Age, period of diagnosis, and stage at diagnosis were significant factors associated with the use of adjuvant chemotherapy in a multivariate analysis (table 3). Patients less than 75 years of age were 11 times more likely than older patients to receive adjuvant chemotherapy. The probability of adjuvant treatment for the 1990–1993 period was 7.1 times that of the earliest study period and the probability for the 1994–1997 period was 40. The strongest factor associated with the use of adjuvant chemotherapy was stage at diagnosis, with a probability of 9.8 for stage II and a probability of 70 for stage III compared with stage I.
Time trends in palliative chemotherapy
The use of palliative chemotherapy rose over the 23 years of the study from 4.0% in the 1976–1989 period to 16.9% for the 1990–1993 period and finally to 34.5% for the 1994–1998 period. Patients in the younger age group were more likely to receive palliative chemotherapy (21.2% v 3.4% for those ≥75 years of age; p<0.001). Palliative chemotherapy was used more often for those patients who underwent palliative resection (18.6%), or a colostomy or exploratory laparotomy (16.4%) as opposed to those who were not operated on (6.3%; p<0.001). There was no significant difference between the sexes or place of residence.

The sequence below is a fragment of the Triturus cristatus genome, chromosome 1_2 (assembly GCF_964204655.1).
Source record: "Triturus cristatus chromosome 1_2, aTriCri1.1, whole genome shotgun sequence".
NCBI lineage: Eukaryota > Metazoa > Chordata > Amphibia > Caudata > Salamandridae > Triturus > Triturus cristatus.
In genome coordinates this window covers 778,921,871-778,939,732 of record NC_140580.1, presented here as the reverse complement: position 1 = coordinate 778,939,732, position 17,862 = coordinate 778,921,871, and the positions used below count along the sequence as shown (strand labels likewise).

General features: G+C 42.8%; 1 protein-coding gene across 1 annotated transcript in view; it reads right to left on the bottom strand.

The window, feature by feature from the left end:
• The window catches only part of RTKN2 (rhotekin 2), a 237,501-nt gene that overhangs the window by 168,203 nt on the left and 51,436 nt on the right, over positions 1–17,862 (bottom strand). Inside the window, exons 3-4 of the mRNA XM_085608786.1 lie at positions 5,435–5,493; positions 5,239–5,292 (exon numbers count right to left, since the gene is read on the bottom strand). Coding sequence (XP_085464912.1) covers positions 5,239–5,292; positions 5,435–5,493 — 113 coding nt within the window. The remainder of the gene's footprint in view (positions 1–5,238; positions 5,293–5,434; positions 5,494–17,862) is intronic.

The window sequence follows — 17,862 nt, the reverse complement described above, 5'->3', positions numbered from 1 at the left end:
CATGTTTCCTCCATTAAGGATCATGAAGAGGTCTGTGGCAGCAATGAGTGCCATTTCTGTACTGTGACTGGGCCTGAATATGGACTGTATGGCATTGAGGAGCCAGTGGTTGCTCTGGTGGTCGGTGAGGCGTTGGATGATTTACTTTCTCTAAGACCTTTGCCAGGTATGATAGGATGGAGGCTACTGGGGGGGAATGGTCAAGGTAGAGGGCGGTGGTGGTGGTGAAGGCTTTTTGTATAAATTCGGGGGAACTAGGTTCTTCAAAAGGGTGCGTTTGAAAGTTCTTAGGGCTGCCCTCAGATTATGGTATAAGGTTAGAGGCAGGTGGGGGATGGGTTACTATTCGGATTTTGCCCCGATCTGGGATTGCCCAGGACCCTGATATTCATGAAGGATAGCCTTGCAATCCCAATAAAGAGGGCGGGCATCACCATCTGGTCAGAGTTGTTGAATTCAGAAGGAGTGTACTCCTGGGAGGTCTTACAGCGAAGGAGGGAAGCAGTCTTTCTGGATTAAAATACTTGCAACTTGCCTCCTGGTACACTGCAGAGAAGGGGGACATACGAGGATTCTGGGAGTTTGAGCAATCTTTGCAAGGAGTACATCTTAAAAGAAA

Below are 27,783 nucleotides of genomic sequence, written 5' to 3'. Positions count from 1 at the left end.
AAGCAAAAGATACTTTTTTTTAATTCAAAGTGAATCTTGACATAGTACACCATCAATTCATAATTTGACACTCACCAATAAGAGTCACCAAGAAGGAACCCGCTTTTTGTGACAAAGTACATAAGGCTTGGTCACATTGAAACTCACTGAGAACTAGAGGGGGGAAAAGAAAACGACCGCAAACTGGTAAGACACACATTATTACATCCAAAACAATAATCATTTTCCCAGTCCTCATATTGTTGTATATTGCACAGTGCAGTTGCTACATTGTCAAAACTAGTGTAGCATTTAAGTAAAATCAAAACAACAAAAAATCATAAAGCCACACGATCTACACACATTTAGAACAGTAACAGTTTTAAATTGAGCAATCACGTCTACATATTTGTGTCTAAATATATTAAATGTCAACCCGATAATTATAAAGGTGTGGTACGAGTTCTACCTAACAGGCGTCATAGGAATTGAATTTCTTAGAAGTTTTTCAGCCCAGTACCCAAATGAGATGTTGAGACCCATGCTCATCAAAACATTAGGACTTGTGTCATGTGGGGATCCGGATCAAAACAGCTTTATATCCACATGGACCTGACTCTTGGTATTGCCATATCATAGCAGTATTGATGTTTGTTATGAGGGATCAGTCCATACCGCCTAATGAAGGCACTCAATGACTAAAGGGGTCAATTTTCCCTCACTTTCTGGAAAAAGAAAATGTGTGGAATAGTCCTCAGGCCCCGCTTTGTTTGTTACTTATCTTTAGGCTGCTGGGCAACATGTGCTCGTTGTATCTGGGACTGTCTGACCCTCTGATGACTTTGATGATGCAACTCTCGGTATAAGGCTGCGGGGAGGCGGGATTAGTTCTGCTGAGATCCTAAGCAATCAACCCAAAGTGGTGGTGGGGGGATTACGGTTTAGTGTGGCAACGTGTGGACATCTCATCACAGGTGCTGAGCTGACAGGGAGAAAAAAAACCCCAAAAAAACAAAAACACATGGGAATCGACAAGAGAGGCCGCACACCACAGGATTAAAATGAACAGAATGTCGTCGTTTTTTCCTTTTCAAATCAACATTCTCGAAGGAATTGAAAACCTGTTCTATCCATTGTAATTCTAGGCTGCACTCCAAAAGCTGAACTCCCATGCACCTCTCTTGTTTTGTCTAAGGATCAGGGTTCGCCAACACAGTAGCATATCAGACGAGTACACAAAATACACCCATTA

Time trends in stage at diagnosis
Over the 23 years of this study there was an increase in the proportion of patients diagnosed at an early stage. Indeed the percentage of stage I and II tumours increased from 39.6% during 1976–1979 to 56.5% during 1996–1998 (fig 2). This increase was correspondingly associated with a decrease in the proportion of patients with advanced stages (visceral metastasis, non-operated patients, and operated patients without resection of the tumour). The corresponding values for the same periods were 34.4% and 21.8%. The proportion of stage III cancers remained fairly stable over the study period. There was no significant difference in stage at presentation between age groups or between the sexes. Of those presenting with stage I and II disease, 51.3% were less than 75 years of age and 48.6% were over 75. The corresponding values for stage III disease were 23.9% and 24.3% and for advanced stages 24.4% and 26.8% (p=0.4). Patients living in rural areas tended to present with more advanced disease compared with patients living in urban areas (27.7% v 23.7%; p=0.048).